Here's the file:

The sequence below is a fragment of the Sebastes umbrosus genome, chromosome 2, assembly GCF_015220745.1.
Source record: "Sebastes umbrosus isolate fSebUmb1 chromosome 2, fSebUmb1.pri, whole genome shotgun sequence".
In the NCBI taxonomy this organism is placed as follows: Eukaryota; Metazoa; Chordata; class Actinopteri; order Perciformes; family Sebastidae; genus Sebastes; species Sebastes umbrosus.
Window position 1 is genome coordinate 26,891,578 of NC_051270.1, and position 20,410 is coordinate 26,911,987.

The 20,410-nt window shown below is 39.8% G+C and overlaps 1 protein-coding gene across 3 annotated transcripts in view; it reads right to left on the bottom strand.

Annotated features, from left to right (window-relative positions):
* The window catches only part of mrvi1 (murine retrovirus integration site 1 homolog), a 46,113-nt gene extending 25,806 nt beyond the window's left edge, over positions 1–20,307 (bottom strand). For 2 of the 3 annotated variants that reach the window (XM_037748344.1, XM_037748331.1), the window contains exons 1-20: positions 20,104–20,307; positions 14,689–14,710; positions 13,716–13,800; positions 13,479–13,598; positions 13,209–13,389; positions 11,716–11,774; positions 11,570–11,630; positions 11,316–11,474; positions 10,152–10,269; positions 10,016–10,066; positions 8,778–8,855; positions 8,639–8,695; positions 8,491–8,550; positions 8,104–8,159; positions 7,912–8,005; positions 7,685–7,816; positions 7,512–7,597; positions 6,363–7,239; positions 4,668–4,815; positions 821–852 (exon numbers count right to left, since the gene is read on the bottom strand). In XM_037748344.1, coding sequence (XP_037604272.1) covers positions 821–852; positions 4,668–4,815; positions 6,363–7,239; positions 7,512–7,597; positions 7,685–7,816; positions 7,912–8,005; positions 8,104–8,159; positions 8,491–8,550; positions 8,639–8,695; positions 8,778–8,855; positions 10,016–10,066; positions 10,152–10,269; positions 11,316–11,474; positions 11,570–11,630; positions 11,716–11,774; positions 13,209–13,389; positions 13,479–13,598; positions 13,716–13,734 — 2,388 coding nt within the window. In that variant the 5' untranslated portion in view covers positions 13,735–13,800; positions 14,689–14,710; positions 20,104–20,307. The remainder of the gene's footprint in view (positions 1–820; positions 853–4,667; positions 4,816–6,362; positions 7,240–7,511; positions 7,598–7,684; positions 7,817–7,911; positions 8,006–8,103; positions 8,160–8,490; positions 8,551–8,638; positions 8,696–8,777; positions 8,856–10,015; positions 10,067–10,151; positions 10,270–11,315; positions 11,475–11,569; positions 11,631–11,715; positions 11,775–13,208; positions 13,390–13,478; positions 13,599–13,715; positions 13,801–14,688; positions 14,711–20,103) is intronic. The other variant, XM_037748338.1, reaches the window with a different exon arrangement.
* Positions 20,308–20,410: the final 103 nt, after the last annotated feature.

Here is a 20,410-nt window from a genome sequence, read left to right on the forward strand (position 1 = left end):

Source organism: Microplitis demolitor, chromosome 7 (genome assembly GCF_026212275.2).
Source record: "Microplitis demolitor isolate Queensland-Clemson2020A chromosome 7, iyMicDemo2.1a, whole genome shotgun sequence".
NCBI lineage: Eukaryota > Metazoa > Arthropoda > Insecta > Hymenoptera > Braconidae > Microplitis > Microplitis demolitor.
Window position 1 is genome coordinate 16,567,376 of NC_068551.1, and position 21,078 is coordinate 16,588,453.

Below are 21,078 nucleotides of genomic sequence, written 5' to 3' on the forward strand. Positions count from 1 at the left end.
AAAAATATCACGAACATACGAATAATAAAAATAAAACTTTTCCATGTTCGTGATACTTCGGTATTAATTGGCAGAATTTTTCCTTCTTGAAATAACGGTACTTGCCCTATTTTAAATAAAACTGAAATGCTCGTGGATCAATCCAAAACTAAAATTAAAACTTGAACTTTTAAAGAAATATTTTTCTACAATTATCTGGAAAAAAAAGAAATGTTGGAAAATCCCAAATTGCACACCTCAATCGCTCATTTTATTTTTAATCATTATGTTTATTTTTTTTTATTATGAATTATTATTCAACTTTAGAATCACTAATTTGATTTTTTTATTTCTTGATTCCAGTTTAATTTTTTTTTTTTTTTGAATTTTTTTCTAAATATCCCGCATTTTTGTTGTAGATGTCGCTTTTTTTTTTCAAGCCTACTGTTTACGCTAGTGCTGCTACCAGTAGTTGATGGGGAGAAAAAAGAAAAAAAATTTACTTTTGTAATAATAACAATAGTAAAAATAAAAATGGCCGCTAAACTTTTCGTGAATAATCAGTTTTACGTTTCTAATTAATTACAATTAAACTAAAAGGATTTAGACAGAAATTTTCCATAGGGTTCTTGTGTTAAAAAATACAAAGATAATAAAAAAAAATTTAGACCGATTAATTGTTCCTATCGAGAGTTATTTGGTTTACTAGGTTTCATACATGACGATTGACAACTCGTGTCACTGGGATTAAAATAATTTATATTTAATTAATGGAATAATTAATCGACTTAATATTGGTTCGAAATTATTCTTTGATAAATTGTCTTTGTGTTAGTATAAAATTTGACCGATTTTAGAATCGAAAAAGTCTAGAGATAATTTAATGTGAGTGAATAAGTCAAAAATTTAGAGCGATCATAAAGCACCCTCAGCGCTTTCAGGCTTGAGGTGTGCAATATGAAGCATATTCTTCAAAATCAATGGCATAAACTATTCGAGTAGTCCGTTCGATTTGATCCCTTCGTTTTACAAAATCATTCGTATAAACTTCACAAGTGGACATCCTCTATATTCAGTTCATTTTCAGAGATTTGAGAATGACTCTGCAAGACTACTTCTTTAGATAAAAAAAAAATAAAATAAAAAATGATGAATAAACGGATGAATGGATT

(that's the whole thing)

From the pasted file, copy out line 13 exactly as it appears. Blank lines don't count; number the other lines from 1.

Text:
Window position 1 is genome coordinate 16,567,376 of NC_068551.1, and position 21,078 is coordinate 16,588,453.